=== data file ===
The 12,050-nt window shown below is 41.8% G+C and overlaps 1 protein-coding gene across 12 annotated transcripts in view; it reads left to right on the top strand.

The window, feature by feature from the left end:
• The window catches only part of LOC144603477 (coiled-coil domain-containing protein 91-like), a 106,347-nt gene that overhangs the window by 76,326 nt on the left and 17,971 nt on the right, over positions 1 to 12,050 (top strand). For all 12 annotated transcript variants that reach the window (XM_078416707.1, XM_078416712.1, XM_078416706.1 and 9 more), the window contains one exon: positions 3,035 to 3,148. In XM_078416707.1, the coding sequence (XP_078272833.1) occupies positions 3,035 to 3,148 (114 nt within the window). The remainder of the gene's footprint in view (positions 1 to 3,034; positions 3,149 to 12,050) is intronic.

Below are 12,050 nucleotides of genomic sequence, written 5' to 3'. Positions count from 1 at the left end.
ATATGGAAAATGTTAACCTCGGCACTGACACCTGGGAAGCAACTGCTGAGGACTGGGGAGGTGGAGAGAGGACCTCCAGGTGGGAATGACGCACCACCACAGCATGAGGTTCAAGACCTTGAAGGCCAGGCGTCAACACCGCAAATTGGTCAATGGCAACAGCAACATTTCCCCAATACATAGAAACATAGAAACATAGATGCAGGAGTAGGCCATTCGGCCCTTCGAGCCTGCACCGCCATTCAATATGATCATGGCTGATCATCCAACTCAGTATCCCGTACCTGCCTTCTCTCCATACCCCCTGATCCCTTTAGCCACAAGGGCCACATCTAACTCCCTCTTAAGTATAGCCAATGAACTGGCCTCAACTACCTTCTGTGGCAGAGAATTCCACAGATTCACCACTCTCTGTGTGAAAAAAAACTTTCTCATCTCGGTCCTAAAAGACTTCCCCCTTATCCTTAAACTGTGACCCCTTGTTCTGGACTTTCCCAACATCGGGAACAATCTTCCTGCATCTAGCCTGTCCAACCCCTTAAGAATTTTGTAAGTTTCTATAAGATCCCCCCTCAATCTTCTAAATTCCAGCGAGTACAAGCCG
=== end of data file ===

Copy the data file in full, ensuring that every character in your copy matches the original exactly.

The 12,050-nt window shown below is 41.8% G+C and overlaps 1 protein-coding gene across 12 annotated transcripts in view; it reads left to right on the top strand.

The window, feature by feature from the left end:
• The window catches only part of LOC144603477 (coiled-coil domain-containing protein 91-like), a 106,347-nt gene that overhangs the window by 76,326 nt on the left and 17,971 nt on the right, over positions 1 to 12,050 (top strand). For all 12 annotated transcript variants that reach the window (XM_078416707.1, XM_078416712.1, XM_078416706.1 and 9 more), the window contains one exon: positions 3,035 to 3,148. In XM_078416707.1, the coding sequence (XP_078272833.1) occupies positions 3,035 to 3,148 (114 nt within the window). The remainder of the gene's footprint in view (positions 1 to 3,034; positions 3,149 to 12,050) is intronic.

Below are 12,050 nucleotides of genomic sequence, written 5' to 3'. Positions count from 1 at the left end.
ATATGGAAAATGTTAACCTCGGCACTGACACCTGGGAAGCAACTGCTGAGGACTGGGGAGGTGGAGAGAGGACCTCCAGGTGGGAATGACGCACCACCACAGCATGAGGTTCAAGACCTTGAAGGCCAGGCGTCAACACCGCAAATTGGTCAATGGCAACAGCAACATTTCCCCAATACATAGAAACATAGAAACATAGATGCAGGAGTAGGCCATTCGGCCCTTCGAGCCTGCACCGCCATTCAATATGATCATGGCTGATCATCCAACTCAGTATCCCGTACCTGCCTTCTCTCCATACCCCCTGATCCCTTTAGCCACAAGGGCCACATCTAACTCCCTCTTAAGTATAGCCAATGAACTGGCCTCAACTACCTTCTGTGGCAGAGAATTCCACAGATTCACCACTCTCTGTGTGAAAAAAAACTTTCTCATCTCGGTCCTAAAAGACTTCCCCCTTATCCTTAAACTGTGACCCCTTGTTCTGGACTTTCCCAACATCGGGAACAATCTTCCTGCATCTAGCCTGTCCAACCCCTTAAGAATTTTGTAAGTTTCTATAAGATCCCCCCTCAATCTTCTAAATTCCAGCGAGTACAAGCCG